An oil and gas mogul, Akpoviri Ebbah, has lamented his nine months’ detention by the Nigerian Navy at the NNS BEECROFT, an operations base of the Western Naval Command on Harbour Road in the Ijora area of the Apapa Local Government of Lagos State.
Ebbah’s workers, including his company’s representative, Graham Brown; a captain, Ifeanyi Osadinizu; two marine engineers, Matthew Epiagolo and Taiwo Ayodele, have also condemned their nine months’ incarceration by the Nigerian Navy at the NNS Wey, a maintenance unit of the Western Naval Command at the Navy Town in the Alakija area of the Ojo Local Government Area of the state.
PUNCH Metro gathered that a Cameroonian company, Narresa, had through a lease arrangement, asked Ebbah’s company, Akiz Synergy Limited, to handle its vessel, MV Morgan, after it had disengaged another firm, Ubadon Maritimes, owned by one Oboso Abednego, from handling the vessel.
Our correspondent learnt that Oboso’s refusal to relinquish the vessel to Ebbah led to disagreements that necessitated the involvement of some naval personnel, allegedly including the former Commanding Officer, NNS BEECROFT, one Commodore Eyo, and Lt. Cdr. Yakubu Yahaya, in efforts to broker peace between the parties.
Ebbah, while speaking to PUNCH Metro, said ever since he attended a follow-up meeting involving Oboso, Yakubu and a yet-to-be-identified base operational officer on Sunday, September 23, 2018, at the NNS BEECROFT, he had been in detention.
The 38-year-old lamented that despite being a civilian, the naval authorities had detained him for nine months based on hearsay and without proper investigation.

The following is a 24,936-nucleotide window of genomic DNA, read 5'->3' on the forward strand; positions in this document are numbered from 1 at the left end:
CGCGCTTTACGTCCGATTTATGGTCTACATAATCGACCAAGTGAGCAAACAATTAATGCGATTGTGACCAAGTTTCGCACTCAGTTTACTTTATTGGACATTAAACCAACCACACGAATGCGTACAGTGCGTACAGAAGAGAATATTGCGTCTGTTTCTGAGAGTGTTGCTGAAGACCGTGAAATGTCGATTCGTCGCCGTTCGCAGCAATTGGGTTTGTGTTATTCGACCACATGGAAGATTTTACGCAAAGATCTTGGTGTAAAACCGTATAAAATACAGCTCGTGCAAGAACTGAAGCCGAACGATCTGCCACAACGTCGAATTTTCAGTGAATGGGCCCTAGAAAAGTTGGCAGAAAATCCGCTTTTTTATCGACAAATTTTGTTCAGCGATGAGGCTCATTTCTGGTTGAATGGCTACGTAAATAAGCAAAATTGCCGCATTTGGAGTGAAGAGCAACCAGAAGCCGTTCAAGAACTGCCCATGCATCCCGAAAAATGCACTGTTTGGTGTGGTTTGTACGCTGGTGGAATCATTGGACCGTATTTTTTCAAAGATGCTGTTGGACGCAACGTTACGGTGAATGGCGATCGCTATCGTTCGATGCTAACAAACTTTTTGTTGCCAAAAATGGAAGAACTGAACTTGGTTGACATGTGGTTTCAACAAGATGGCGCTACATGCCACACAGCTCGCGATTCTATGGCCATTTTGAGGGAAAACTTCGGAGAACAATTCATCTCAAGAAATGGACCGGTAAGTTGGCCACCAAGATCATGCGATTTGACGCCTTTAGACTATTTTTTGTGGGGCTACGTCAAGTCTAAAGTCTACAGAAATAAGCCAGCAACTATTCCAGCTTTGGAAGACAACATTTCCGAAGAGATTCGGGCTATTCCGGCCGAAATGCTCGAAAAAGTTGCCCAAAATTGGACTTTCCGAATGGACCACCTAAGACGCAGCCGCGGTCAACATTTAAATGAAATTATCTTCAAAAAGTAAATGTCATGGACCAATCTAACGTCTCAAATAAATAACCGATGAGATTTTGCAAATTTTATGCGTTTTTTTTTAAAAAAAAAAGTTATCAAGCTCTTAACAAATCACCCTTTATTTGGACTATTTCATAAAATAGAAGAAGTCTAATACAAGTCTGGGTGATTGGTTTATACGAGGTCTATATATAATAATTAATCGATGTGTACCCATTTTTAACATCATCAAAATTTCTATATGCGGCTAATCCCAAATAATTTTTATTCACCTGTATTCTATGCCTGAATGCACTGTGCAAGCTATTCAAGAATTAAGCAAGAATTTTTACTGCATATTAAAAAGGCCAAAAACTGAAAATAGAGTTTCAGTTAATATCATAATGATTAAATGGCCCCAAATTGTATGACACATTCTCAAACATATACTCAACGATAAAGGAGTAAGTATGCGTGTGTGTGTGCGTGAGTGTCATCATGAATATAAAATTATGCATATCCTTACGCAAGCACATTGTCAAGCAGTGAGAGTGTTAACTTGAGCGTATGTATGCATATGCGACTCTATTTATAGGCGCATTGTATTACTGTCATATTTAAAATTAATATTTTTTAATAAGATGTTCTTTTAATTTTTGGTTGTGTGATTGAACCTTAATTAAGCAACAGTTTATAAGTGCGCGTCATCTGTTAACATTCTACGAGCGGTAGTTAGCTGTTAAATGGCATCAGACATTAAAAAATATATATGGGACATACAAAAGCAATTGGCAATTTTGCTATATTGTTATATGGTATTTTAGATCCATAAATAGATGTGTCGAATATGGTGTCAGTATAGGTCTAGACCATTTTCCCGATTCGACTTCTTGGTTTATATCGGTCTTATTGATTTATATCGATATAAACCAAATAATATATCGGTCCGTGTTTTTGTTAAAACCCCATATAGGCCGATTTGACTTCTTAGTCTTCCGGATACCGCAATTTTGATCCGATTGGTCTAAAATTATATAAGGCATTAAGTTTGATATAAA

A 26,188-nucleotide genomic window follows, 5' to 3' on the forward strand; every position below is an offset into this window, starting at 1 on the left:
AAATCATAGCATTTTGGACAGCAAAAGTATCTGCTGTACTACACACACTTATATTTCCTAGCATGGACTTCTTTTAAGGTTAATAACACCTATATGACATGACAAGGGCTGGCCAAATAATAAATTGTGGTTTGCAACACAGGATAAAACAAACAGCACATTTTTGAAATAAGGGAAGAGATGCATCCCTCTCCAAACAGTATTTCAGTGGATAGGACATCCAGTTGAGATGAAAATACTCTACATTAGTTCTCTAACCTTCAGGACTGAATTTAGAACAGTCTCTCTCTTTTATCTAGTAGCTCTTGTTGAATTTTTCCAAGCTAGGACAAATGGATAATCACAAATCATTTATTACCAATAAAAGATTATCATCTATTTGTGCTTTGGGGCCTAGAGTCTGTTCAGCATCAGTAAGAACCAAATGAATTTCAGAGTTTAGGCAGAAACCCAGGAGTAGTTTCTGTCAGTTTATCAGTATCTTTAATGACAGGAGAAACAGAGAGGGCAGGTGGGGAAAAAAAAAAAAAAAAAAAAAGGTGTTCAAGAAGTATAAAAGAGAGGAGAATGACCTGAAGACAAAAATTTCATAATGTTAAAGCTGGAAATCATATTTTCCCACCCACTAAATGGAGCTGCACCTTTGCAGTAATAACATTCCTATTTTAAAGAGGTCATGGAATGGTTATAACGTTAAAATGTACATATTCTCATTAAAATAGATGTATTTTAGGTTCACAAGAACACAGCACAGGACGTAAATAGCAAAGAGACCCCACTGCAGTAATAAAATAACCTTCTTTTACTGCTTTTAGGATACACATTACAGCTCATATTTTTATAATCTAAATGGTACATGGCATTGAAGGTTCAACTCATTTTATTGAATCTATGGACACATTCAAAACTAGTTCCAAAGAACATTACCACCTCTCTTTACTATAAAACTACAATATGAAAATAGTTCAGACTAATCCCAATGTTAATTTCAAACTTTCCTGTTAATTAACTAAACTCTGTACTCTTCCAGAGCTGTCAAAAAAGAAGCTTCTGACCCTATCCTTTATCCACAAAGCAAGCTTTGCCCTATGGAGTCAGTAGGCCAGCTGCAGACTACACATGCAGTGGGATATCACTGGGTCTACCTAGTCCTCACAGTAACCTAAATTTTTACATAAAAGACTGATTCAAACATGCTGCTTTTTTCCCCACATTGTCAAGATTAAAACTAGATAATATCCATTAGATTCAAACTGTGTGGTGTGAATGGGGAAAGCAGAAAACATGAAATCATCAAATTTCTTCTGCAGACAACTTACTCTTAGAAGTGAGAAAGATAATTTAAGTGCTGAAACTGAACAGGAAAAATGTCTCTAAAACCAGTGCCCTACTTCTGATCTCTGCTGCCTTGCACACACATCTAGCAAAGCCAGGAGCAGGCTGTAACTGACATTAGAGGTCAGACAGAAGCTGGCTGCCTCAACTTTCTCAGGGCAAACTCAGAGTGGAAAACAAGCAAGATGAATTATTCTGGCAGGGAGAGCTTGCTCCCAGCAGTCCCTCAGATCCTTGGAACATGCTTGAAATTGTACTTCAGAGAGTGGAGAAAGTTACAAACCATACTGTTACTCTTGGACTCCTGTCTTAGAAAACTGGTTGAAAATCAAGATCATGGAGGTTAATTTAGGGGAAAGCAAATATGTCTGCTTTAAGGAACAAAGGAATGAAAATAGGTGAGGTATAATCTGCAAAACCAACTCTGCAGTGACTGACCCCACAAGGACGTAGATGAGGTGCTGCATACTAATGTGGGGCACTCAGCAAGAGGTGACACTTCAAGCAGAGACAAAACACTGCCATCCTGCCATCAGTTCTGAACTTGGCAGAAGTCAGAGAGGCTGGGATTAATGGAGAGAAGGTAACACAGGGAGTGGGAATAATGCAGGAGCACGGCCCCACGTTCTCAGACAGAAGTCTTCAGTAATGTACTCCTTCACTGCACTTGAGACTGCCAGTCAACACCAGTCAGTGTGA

He said, “The former Commanding Officer, NNS BEECROFT, Eyo, was the one who handed us over to Yakubu when Narresa’s representatives visited Nigeria to settle the issue of Oboso’s refusal to give up its vessel after his contract was terminated.
“So, to resolve the matter, Yakubu invited Oboso to Lagos and we had a meeting at the NNS BEECROFT. I was surprised when Yakubu said the meeting was not about the vessel as Oboso had alleged that I was involved in illegal dealings called Konja, that is, buying of stolen products.
“I quickly denied Oboso’s allegation, but when Yakubu asked if I knew two of the people they were investigating for the Konja business, I said they were popular in the oil and gas industry, but I had not seen them for over eight years. I was shocked when Yakubu said I would have to be in their custody for three days to investigate if I had any dealings with them.
“So, while conducting a search on me at the detention centre, the officers saw my police identification card, which I received from the police training centre in Ikeja. They also saw that my car had a customised number plate, SPY, which I acquired from the police headquarters in Abuja.
“On the second day, Yakubu asked if I was a policeman and I told him to hand me over to the police if that was the reason I was being detained, but he said I should exercise patience and that in less than seven days, he would be done with his investigation.